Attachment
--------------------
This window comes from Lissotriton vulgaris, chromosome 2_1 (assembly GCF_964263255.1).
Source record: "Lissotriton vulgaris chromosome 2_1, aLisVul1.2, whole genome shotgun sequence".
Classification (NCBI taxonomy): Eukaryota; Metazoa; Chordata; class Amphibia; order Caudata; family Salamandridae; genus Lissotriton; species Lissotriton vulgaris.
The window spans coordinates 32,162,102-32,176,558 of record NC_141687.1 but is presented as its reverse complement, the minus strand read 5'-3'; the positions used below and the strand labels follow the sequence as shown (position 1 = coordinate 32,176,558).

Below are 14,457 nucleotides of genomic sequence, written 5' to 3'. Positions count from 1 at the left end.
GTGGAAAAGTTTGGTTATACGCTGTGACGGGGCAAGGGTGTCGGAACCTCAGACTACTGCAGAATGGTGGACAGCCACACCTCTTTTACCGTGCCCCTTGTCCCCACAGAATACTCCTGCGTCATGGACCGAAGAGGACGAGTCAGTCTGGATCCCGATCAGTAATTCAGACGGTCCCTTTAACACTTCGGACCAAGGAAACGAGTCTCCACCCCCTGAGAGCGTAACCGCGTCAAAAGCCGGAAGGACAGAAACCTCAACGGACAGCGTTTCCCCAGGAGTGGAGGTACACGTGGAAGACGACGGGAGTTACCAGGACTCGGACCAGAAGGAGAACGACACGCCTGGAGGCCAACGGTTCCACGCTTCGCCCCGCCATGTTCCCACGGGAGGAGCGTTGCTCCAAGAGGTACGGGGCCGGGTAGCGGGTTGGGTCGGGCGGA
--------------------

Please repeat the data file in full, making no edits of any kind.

This window comes from Lissotriton vulgaris, chromosome 2_1 (assembly GCF_964263255.1).
Source record: "Lissotriton vulgaris chromosome 2_1, aLisVul1.2, whole genome shotgun sequence".
Classification (NCBI taxonomy): Eukaryota; Metazoa; Chordata; class Amphibia; order Caudata; family Salamandridae; genus Lissotriton; species Lissotriton vulgaris.
The window spans coordinates 32,162,102-32,176,558 of record NC_141687.1 but is presented as its reverse complement, the minus strand read 5'-3'; the positions used below and the strand labels follow the sequence as shown (position 1 = coordinate 32,176,558).

Below are 14,457 nucleotides of genomic sequence, written 5' to 3'. Positions count from 1 at the left end.
GTGGAAAAGTTTGGTTATACGCTGTGACGGGGCAAGGGTGTCGGAACCTCAGACTACTGCAGAATGGTGGACAGCCACACCTCTTTTACCGTGCCCCTTGTCCCCACAGAATACTCCTGCGTCATGGACCGAAGAGGACGAGTCAGTCTGGATCCCGATCAGTAATTCAGACGGTCCCTTTAACACTTCGGACCAAGGAAACGAGTCTCCACCCCCTGAGAGCGTAACCGCGTCAAAAGCCGGAAGGACAGAAACCTCAACGGACAGCGTTTCCCCAGGAGTGGAGGTACACGTGGAAGACGACGGGAGTTACCAGGACTCGGACCAGAAGGAGAACGACACGCCTGGAGGCCAACGGTTCCACGCTTCGCCCCGCCATGTTCCCACGGGAGGAGCGTTGCTCCAAGAGGTACGGGGCCGGGTAGCGGGTTGGGTCGGGCGGA